eye, he rarely granted interviews nor gave or asked for autographs.
It was apparent he was not in this for the money. A successful CEO
of a major corporation would normally live lavishly in a mansion
behind gated walls, spend thousands of dollars on a suit, drive
expensive cars (if not being chauffeured around), and dine at the
finest restaurants. But not Leo Fender. A night out at a restaurant
was the Sizzler! He lived in a mobile home. He wore black pants,
black shoes and socks, and either a white or blue shirt- complete
with pocket protector and accessories. Phyllis says this is because
he didn't want to take the time to decide what to wear each day. He
had work to do. His mind was constantly working- dreaming up his
next design or how he could improve on current ones. So much so
that at times it would be at the expense of vacations and family
time. But Phyllis understood this man. And, so did those closest to
him. He was known to never raise his voice nor did he ever complain
about his physical disabilities- besides having one glass eye, he
was almost deaf due to an accident at the plant and had to wear
hearing aids. Toward the end of his life, he had Parkinson's and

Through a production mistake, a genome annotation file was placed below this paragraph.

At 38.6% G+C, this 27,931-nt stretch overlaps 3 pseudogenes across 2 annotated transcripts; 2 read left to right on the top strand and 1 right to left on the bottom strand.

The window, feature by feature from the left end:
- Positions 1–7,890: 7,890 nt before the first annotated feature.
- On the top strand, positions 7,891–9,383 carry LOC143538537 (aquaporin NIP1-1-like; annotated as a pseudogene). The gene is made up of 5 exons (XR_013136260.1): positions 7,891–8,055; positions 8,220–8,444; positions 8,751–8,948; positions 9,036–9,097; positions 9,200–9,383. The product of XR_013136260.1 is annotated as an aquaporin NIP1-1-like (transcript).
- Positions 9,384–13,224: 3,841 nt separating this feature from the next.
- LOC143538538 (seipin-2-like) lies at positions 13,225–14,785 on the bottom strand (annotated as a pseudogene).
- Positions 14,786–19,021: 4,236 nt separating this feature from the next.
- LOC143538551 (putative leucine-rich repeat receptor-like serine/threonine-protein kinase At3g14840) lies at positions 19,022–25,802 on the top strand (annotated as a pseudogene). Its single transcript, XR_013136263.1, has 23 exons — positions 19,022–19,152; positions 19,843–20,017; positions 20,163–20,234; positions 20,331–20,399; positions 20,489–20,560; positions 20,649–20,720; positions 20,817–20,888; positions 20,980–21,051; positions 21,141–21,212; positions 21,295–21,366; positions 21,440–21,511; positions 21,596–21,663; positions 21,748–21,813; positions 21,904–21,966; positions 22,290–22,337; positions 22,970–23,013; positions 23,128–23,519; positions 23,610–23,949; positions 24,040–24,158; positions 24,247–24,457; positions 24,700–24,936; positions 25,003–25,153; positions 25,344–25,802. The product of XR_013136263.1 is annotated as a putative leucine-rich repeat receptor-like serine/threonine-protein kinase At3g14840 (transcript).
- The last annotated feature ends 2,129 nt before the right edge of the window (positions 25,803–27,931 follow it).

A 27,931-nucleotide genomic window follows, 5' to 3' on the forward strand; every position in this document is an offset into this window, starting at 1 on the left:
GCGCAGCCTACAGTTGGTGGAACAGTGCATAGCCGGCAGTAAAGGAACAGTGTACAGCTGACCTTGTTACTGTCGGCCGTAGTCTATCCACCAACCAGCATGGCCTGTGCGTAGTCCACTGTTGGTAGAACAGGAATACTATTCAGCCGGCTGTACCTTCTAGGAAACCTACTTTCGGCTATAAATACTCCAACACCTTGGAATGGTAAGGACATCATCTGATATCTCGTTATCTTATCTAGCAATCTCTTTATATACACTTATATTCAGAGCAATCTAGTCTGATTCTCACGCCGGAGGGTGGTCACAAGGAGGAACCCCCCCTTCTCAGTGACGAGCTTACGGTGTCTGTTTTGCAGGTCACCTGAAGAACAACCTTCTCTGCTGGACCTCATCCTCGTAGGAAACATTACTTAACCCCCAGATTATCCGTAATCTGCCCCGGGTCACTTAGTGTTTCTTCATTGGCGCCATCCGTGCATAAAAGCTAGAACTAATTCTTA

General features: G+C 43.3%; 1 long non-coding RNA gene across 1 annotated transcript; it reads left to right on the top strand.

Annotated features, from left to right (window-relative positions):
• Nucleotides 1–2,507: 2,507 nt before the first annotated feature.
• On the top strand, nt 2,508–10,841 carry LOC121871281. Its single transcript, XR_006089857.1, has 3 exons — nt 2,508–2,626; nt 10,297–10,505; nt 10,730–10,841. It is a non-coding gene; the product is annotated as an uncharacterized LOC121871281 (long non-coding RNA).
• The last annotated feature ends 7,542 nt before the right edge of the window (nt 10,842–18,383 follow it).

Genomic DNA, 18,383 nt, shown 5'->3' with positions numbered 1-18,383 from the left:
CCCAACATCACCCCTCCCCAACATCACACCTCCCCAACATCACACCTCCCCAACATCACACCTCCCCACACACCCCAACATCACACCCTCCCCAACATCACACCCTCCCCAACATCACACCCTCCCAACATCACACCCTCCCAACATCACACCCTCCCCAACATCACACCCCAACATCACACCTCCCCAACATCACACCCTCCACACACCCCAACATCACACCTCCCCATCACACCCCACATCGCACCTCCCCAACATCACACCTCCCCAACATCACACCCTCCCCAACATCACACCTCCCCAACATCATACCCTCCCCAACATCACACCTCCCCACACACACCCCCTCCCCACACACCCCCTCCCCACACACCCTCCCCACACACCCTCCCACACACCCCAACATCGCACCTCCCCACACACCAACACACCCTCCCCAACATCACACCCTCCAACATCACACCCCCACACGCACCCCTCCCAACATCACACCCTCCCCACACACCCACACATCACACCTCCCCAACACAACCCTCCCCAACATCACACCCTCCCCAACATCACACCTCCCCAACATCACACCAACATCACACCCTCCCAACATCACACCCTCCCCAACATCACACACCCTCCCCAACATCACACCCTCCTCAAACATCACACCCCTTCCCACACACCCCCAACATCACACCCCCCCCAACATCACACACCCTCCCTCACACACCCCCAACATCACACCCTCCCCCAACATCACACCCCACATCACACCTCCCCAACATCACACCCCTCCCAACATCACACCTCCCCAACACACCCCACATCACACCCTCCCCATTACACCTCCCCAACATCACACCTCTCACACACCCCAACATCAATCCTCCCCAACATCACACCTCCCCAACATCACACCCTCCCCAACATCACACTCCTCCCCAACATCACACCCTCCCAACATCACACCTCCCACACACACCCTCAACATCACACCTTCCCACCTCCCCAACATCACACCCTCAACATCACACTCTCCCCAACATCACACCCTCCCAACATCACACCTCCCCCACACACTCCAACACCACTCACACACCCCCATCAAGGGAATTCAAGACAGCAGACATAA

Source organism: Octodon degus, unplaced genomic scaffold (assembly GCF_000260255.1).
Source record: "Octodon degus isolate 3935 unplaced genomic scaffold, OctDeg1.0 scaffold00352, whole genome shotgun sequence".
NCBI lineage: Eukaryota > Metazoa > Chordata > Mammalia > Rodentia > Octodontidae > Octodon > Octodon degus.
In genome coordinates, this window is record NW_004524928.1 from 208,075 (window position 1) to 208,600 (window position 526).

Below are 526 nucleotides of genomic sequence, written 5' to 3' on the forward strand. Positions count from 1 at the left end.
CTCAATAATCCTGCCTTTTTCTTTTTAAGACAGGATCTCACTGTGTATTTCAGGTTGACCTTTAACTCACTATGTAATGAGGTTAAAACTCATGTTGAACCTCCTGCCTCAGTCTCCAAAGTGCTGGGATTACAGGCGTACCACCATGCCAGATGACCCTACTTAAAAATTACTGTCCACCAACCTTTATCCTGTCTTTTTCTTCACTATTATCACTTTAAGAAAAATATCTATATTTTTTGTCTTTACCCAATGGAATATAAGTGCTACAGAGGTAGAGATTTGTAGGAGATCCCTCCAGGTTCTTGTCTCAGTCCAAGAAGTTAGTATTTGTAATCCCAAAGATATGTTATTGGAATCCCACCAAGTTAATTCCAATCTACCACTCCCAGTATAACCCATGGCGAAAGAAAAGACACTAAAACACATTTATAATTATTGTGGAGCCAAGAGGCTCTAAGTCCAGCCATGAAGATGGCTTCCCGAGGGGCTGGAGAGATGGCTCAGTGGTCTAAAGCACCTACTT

was unable to swallow on his own, had to be fed through a tube, and
used a wheelchair. Phyllis was always by his side to take care of
him. Retirement was not in his vocabulary as he worked until the
day before he died at the age of 81 on March 21, 1991. It was in
the last years of his life that Leo reconciled his faith in the
church and even shared a special dream he had early on in his life
that would lead him to create his beautiful guitars. This pleased
Phyllis as she was a devout Baptist and actively involved in the
church. He was a smart business man, entrepreneur, inventor,
workaholic, humble, simple, unassuming, world-renowned individual,
husband and father, and a Rock and Roll Hall of Fame Recipient, but
it was his relentless pursuit of perfection and his deep love for
music (and the angels that brought us that music) and his guitars
that catapulted Fender to its iconic status that lives on today.
Phyllis Fender lovingly refers to Leo Fender throughout the book as
"my Leo." The book is not all about the guitars. It's about Leo
Fender the man. It's easy to read, full of history, and features
black and white photos throughout depicting the Fender Radio Repair
shop in Fullerton, symbols of the Fender name throughout Fullerton,
photos of the Fender plant, of his family and vacations, his office
at the G&L plant which is exactly as he left it, and rock stars
with Fender guitars. It ends with what they refer to as a "driving
tour" of Fender's life showing the schools he attended, the homes
he lived in, and even his favorite "Sizzler" restaurant. Reading
this book, being involved in the music industry, and having lived
in Southern California, I thoroughly enjoyed the photos and history
of Fullerton. I recommend the book for anyone wanting to learn more
about the man behind this iconic brand. Tara Low Guitar Girl